BB: In Italy, we had great directors like [Roberto] Rossellini, [Vittorio] De Sica, [Luchino] Visconti, Fellini. But I was seduced by the nouvelle vague, because it was really reinventing everything. And the Italian cinema that one would see in the theaters in the late '50s, early '60s was Italian comedy, Italian style, which, to me, was like the end of neo-realism. Neo-realism, like Open City or Bicycle Thief or Ossessione by Visconti was a fantastic explosion. I think cinema all over the world was influenced by it, which was Italy finding its freedom at the end of fascism, the end of the Nazi invasion. It was a kind of incredible energy. Then, late '50s, early '60s, which means more or less 15 years after the end of the war, the neo-realism lost its great energy and became comedy. If you see Italian comedies, they all are a bit like neo-realist cinema, but like if neo-realism became pink in a way. It lost its first impact. So, there we are, and from France comes The 400 Blows, or Jules Et Jim, or Breathless, Vivre Sa Vie, and all these movies which were really a new beginning. I think Hollywood has been influenced by it. The problem in Hollywood is that they try to become the only kind of cinema in the world, okay? The imposition everywhere of a unique culture, which is Hollywood culture, and a unique way of life, which is the American way of life. But Hollywood has forgotten that, in the past, what made Hollywood great and what made it go ahead was the fact that Hollywood was fed with, for example, Jewish directors coming from Germany or Austria and enriching Hollywood. Still, after the war also, Hollywood was influenced by cinema coming from all over the world. In 15, 20 years, Hollywood became imperialistic. In this movement, in this kind of imperial tension, there is its own distraction. Cinema goes ahead when it is marriaged by other culture. Otherwise, it turns on itself.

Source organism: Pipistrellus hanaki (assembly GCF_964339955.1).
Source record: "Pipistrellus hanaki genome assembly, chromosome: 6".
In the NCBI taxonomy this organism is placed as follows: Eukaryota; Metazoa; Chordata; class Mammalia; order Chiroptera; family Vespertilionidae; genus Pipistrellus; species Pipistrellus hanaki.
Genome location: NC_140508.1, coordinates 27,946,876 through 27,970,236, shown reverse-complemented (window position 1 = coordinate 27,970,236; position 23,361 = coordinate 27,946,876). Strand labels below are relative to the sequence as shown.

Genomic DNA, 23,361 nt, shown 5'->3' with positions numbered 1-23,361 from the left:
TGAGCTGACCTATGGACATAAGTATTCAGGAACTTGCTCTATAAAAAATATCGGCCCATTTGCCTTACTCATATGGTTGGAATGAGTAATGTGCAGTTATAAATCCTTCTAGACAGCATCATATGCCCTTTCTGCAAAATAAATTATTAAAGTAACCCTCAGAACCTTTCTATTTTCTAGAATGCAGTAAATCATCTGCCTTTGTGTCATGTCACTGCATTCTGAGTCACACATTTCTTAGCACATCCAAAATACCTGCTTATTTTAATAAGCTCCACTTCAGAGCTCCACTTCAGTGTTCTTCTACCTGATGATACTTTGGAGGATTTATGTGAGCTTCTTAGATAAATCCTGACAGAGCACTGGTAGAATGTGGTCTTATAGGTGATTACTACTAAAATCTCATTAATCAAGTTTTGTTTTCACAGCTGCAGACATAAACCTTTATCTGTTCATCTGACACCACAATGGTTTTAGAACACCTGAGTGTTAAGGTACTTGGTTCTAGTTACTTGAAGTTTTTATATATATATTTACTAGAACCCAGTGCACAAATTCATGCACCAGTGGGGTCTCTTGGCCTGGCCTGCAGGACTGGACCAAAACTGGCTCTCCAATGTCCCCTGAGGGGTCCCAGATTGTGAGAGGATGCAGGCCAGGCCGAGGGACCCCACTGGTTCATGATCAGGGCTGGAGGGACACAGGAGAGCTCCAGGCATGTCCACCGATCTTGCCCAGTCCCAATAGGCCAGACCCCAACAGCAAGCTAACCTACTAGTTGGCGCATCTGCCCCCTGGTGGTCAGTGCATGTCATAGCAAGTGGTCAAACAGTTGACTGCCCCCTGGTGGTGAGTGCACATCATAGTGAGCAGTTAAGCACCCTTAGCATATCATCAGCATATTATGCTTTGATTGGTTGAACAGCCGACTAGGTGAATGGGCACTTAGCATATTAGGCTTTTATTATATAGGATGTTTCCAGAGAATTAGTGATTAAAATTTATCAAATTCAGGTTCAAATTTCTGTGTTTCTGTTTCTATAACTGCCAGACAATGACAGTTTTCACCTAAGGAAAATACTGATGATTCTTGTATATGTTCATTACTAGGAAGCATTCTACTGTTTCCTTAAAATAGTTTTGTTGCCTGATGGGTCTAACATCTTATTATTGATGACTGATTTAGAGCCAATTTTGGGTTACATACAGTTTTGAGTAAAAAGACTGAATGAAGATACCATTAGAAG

O: There has to be sort of an intermingling of other cultures.

BB: All the time. And I think that Hollywood should also be influenced by directors from Hong Kong. You see how Quentin Tarantino is really the example of how you can develop, and how you can go ahead if you accept the existence of different cinematic cultures. There you have Quentin playing with kung-fu. That's why the independents are the most interesting.

O: Marlon Brando recently passed away, and you directed him in probably one of his last really great performances. He had a reputation for being eccentric and difficult to work with. Can you talk a little about what it was like working with him on Last Tango In Paris?

BB: I think that he was the greatest, because he was accepting, without knowing it, or maybe knowing it, to take risk with me. What I wanted was to wipe off his mask, his Actor's Studio mask. I wanted him, the real Marlon, on the screen. And he accepted to give me that. I think it remains one of his greatest performances. He kind of opened his mystery with me. But then he was very upset, because it went much more far than he thought he was doing it. So he was upset for a long time, and then it was very nice in the last 10 years. We had a lot of conversations. It was great.

O: It seems like you're going full circle with The Dreamers, which is very much about the film culture of the '60s, when you made your first film, and about falling in love with movies for the first time. How similar is the experience of the characters in The Dreamers to your experiences as a young cinephile?

BB: What I was talking about was, of course, very autobiographical–'68 was the moment when all the young people were incredibly excited, because when we were going to sleep, we knew we would wake up not tomorrow, but in the future. There was a sense of future that was the result of the mixture of politics, cinema, music, the first joints. And the movies were a very important part of that cocktail.

O: It seems like sex was a big part of it as well.

BB: Oh yeah, completely. It was a way of leading all these different materials, they always mix up with sex: politics and sex, cinema and sex, et cetera.

O: You've said that what happened in '68 had a profound impact on the world as a whole. What did you mean by that?

BB: The life before '68 was very different from the life after '68. Before '68, our days were full of authoritarian moments. There were authorities everywhere. In fact, the movement of '68 was young people against their authorities, children against their parents. And that remained. The most important thing of all, the thing that lasted, was the first feminist movement and the position of women in society. That completely changed and that was very, very important.